Will MRP era force pay broadcasters to go free ????

By Dillip Bhuyan

It is for sure that the cable TV market is going to experience a drastically different way of working.

There are many assumptions by industry experts, multiple-system operators (MSOs), broadcasters, local cable operators (LCOs) and maybe Telecom Regulatory Authority of India (TRAI) itself. That is the very reason why MSOs must be peeping into each other’s websites just to take a reference from how the channels’ maximum retail price (MRP) packaging is being done by their competitors.

TRAI has prescribed everything about what to do, what not to do, what to write, what to read, and the list is so long. MSOs are tired of flipping the pages of prescriptions.

At the moment, even MSOs are privately talking to arch rivals about moves of each other. LCOs in many places have joined hands in raising their voice against implementation of the new tariff order.

The MRP tsunami in whatever shape is going to hit the market from January, if the authorities do not approve any more breathing time at the last moment.

While all the stakeholders at the ground seem to be confused and worried, there is another stakeholder who must be worried more. Some may feel that broadcasters must be happy about securing substantial ground revenue. But the crack in their happiness was first visible when three of the major national broadcast distribution houses have decreased their channel bouquet prices one by one. The objective must be to secure maximum possible number of eyeballs in the network of MSOs.

They must have apprehensions about not being carried in popular or economic packages of MSOs due to non-competitive pricing factor.

Till date, MSOs were indulged into cut throat price war with never ending aspirations of seeding more and more boxes. Now it seems, broadcasters will be the new warriors in the pricing battlefield. As understood, the promotional budgets were varying from 20 per cent to 35 per cent. Recently some broadcaster has openly declared a discount of 70 per cent. All these happened just before within a month of targeted date of MRP implementation.

It is very much possible that more packets will be unravelled in near future by the pay broadcasters.

Why? Here is the catch. As it is known, on an average only 20-25 per cent revenue of pay broadcasters comes from ground and the rest comes from advertisement. If they do not lessen their hunger for ground revenue, then many channels will not feature in economic and popular packages of the MSOs, which constitute major percentage of the viewers base in tier 2,3,4 locations. In such cases, many channels might not reach desired eyeballs, which will lead to lowered channel viewing ratings. Eventually, the advertisement revenue will suffer, which will be a blow to them below the belt.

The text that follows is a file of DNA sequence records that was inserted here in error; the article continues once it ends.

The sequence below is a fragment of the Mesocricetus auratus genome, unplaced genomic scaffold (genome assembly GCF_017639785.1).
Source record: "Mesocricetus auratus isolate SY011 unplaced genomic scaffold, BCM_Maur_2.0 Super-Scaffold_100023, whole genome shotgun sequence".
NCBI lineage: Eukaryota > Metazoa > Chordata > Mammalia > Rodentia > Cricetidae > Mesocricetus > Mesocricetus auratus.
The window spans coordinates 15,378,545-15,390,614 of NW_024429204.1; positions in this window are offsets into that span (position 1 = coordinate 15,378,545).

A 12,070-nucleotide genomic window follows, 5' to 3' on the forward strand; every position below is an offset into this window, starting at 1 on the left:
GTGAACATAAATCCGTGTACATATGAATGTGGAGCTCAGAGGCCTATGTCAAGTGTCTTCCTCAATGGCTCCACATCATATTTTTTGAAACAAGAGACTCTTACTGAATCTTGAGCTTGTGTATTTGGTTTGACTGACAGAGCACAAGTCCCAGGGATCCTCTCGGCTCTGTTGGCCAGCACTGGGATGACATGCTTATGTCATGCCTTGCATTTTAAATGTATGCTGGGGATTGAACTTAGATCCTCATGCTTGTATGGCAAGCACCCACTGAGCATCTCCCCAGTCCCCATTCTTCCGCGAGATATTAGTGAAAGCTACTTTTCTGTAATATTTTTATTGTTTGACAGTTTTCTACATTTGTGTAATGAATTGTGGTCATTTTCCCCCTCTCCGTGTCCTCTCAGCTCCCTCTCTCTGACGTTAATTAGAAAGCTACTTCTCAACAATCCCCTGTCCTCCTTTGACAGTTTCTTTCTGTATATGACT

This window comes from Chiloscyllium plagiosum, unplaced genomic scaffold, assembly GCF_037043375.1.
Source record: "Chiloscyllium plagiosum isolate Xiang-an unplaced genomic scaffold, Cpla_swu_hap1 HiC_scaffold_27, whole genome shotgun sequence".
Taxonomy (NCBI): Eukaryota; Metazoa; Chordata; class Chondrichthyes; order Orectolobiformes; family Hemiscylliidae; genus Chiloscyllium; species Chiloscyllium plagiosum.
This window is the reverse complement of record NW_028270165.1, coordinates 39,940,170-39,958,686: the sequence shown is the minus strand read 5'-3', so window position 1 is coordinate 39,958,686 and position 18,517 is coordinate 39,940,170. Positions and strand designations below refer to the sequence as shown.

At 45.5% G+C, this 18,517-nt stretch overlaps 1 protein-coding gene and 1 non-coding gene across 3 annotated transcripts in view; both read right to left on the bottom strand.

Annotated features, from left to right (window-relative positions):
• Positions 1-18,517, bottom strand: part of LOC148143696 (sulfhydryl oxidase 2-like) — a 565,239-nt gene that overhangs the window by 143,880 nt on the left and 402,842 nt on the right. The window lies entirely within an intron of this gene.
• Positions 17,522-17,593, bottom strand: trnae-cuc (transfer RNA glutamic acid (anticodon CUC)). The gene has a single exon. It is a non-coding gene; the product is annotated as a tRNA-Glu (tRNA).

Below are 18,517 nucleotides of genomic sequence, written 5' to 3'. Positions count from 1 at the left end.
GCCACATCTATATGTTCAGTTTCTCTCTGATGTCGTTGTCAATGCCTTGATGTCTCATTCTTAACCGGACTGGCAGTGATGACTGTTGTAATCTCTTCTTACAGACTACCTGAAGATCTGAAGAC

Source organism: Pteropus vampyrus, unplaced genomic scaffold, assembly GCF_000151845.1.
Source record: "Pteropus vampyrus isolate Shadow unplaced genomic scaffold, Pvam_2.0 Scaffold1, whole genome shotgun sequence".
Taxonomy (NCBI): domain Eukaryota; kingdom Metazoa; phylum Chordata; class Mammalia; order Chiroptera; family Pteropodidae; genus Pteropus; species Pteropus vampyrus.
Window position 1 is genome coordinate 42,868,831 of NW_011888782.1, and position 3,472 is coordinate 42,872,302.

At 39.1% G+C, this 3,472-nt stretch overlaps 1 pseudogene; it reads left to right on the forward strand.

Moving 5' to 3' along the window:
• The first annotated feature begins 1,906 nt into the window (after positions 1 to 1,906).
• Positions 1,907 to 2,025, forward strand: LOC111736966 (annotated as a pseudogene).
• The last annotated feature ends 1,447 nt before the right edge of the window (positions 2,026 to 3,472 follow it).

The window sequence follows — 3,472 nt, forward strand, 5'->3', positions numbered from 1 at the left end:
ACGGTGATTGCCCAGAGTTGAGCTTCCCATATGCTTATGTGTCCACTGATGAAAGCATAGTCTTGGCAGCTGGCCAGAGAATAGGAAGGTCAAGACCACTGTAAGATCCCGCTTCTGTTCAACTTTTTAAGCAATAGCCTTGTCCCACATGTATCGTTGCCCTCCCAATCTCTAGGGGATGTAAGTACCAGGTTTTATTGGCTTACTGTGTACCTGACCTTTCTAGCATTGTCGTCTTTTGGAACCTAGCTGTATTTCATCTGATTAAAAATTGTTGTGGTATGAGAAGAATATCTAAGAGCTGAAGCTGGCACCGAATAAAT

If the current situation persists, then not-too-popular pay broadcasters will have to forgo the ground revenue to a large extent. If they keep on harping with a pure sales approach, then some channels might face extinction in the long run. It is also apprehended that some channels may come out from the pay tag and declare themselves as free. Not only that, they might also woo and request the MSOs to keep them in the basic packages.

Apart from discounting the bouquet prices by broadcasters, it is also heard that some broadcasters will directly approach the LCOs working under MSOs and shower promotional offers to them on the basis of number of activations of their channel in that particular network. If done so by offering gifts, trips or cash to the ground operators, then it would again create a wrong precedence in the industry. It has always been felt by many that LCOs probably spend more time in bargaining with their MSOs than focussing on providing quality service to their last mile viewers. Today majority of churn from cable TV to a costly DTH service happens due to service parameter. Approaching them with professional bribes with a hope of increasing subscription numbers might not work well. Appeasing an LCO will not result in increasing number of viewers.

Instead, if there is a budget for doing such activities, then they should be judiciously utilised, targeting the BARC sensitive patches. The activities might be in patches, but a viewer oriented approach would yield desired results in the long run.

Aggressive broadcasters might straightway come down to ground with marketing communication activities with help of event organisers. No wonder, we might come across a drawing competition at some school by a kids channel with something like “Chhota Bheem” or “Motu Patlu” logo on the drawing sheets.

Broadcasters hunger for revenue will definitely be more skewed from subscription to advertisement revenue.

(Bhuyan is COO of Eastern Media Digital)